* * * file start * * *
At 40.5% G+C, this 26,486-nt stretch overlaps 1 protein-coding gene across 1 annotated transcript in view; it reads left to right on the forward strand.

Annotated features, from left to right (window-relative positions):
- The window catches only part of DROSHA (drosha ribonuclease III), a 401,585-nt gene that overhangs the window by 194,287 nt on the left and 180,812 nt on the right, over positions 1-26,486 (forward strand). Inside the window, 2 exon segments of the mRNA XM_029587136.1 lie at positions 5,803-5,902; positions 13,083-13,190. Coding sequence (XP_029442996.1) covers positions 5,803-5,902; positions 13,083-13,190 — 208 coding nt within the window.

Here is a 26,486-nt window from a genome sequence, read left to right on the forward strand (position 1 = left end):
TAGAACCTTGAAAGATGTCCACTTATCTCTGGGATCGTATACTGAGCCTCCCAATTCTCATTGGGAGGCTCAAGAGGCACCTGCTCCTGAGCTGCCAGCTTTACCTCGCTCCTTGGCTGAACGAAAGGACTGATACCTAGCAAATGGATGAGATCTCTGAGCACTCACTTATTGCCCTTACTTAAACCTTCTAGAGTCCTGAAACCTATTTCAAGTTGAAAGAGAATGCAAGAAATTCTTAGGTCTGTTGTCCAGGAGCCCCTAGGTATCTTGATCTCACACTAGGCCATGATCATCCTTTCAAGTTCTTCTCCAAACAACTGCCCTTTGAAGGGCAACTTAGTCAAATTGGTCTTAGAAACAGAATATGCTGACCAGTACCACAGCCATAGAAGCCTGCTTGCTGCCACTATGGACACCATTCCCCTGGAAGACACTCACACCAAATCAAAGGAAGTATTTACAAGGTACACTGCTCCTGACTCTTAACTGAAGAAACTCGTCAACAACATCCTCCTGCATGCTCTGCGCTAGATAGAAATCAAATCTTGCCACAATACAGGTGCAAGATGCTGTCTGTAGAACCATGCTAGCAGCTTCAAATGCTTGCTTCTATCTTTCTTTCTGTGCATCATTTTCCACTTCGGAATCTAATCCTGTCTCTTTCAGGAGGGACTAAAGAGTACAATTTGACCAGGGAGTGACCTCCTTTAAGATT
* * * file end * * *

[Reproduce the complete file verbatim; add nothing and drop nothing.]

At 40.5% G+C, this 26,486-nt stretch overlaps 1 protein-coding gene across 1 annotated transcript in view; it reads left to right on the forward strand.

Annotated features, from left to right (window-relative positions):
- The window catches only part of DROSHA (drosha ribonuclease III), a 401,585-nt gene that overhangs the window by 194,287 nt on the left and 180,812 nt on the right, over positions 1-26,486 (forward strand). Inside the window, 2 exon segments of the mRNA XM_029587136.1 lie at positions 5,803-5,902; positions 13,083-13,190. Coding sequence (XP_029442996.1) covers positions 5,803-5,902; positions 13,083-13,190 — 208 coding nt within the window.

Here is a 26,486-nt window from a genome sequence, read left to right on the forward strand (position 1 = left end):
TAGAACCTTGAAAGATGTCCACTTATCTCTGGGATCGTATACTGAGCCTCCCAATTCTCATTGGGAGGCTCAAGAGGCACCTGCTCCTGAGCTGCCAGCTTTACCTCGCTCCTTGGCTGAACGAAAGGACTGATACCTAGCAAATGGATGAGATCTCTGAGCACTCACTTATTGCCCTTACTTAAACCTTCTAGAGTCCTGAAACCTATTTCAAGTTGAAAGAGAATGCAAGAAATTCTTAGGTCTGTTGTCCAGGAGCCCCTAGGTATCTTGATCTCACACTAGGCCATGATCATCCTTTCAAGTTCTTCTCCAAACAACTGCCCTTTGAAGGGCAACTTAGTCAAATTGGTCTTAGAAACAGAATATGCTGACCAGTACCACAGCCATAGAAGCCTGCTTGCTGCCACTATGGACACCATTCCCCTGGAAGACACTCACACCAAATCAAAGGAAGTATTTACAAGGTACACTGCTCCTGACTCTTAACTGAAGAAACTCGTCAACAACATCCTCCTGCATGCTCTGCGCTAGATAGAAATCAAATCTTGCCACAATACAGGTGCAAGATGCTGTCTGTAGAACCATGCTAGCAGCTTCAAATGCTTGCTTCTATCTTTCTTTCTGTGCATCATTTTCCACTTCGGAATCTAATCCTGTCTCTTTCAGGAGGGACTAAAGAGTACAATTTGACCAGGGAGTGACCTCCTTTAAGATT